Safaricom, NCBA split on cutting M-Shwari charges

Safaricom, NCBA split on cutting M-Shwari charges

NCBA Group #ticker:NCBA has differed with its partner Safaricom #ticker:SCOM over the push to lower the customer charges on M-Shwari loans amid pressure for the State to curb unregulated digital mobile lenders who charge exorbitant monthly interest rates.

The bank said there were no immediate plans to cut the fees linked to M-Shwari, adding that it’s focused on making the digital loan competitive relative to similar products in the market place.

This contradicts an earlier statement made by Safaricom that it was keen to the cost of M-Shwari cut as part of a larger plan that will see more features added on the M-Pesa platform, including insurance and wealth management.

NCBA runs the M-Shwari app in partnership with M-Pesa and offers a maximum of Sh50,000 loan for up to 30 days with a "facilitation fee" of 7.5 percent on credit regardless of its duration.

"We have never said that we are reducing the rate of M-Shwari," NCBA group managing director John Gachora told the Business Daily in an interview.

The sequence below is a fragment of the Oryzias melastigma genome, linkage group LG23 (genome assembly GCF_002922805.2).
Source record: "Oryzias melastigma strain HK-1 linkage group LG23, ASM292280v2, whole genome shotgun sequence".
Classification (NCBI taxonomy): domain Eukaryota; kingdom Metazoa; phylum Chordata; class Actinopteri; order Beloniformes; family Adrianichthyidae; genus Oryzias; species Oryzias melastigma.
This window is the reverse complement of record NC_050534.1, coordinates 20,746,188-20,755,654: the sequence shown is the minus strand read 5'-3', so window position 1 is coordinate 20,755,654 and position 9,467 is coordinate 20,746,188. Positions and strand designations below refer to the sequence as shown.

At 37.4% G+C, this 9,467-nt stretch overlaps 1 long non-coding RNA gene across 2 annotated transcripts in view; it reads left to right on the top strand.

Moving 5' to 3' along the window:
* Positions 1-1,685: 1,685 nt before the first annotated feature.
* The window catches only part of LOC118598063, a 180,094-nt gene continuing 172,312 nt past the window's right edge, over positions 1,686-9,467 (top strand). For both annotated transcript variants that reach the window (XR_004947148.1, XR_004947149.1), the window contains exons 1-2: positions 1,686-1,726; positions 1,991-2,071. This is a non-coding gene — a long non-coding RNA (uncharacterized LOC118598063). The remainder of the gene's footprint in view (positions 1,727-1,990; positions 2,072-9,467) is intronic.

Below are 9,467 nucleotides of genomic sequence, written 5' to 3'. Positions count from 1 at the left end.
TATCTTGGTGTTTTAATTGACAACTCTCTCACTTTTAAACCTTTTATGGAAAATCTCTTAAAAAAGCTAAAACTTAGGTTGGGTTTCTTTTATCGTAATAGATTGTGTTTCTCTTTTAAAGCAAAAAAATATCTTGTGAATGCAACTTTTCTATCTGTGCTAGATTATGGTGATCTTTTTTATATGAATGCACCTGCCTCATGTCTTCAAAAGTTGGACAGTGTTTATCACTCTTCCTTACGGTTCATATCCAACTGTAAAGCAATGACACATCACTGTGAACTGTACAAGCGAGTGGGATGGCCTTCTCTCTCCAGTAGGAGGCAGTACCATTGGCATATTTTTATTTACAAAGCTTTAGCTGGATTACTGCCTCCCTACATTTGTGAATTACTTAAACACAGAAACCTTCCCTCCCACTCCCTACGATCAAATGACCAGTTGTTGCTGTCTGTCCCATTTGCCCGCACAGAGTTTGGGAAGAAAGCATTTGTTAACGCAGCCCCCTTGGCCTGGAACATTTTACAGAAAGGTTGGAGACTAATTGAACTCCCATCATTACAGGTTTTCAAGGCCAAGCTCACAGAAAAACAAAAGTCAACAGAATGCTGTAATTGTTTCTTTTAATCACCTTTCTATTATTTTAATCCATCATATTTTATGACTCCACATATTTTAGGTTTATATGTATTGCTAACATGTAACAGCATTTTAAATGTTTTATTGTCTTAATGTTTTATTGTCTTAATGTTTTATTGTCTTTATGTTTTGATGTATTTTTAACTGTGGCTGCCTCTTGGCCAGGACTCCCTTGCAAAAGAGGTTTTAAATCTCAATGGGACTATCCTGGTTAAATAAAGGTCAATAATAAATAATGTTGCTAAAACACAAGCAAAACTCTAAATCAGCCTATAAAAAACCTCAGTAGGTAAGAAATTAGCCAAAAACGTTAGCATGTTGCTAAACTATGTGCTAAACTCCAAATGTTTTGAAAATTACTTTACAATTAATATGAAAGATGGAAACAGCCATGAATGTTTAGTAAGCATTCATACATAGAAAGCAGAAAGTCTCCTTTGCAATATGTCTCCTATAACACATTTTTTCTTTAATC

"I think there have been comments about the rate that were made by our partner (Safaricom), not by NCBA. I do not think there have been any such plans."

Safaricom’s push for lower M-Shwari and M-Pesa overdraft facility, Fuliza, charges coincided with the proliferation of unregulated micro lenders in response to the growth in demand for quick loans, which have left borrowers with high interest rates.

"We would like the cost of this lending to come down and Safaricom is working to that end. It’s a regulated activity, certainly we will push to find ways to make it cheaper," Safaricom said earlier.

The Fuliza overdraft facility, which was launched in January last year, provides M-Pesa users with top-up loans whenever they need to make a transaction but find they lack enough money in their mobile cash wallets.

For instance, those borrowing Sh1,000 on Fuliza pay a one-off of one percent or Sh10 and a daily charge of Sh10.

This translates to a monthly charge of 31 percent or an annualised fee of 372 percent — way above the maximum regulated annual bank interest of 13 percent.Market leader M-Shwari, Kenya’s first savings and loans product introduced in 2012 by Safaricom and Commercial Bank of Africa, which is now NCBA Bank after merging with NIC, charges a "facilitation fee" of 7.5 percent on credit regardless of its duration.This pushes its annualised loan rate to 395 percent.Scores of unregulated microlenders have invested in […]

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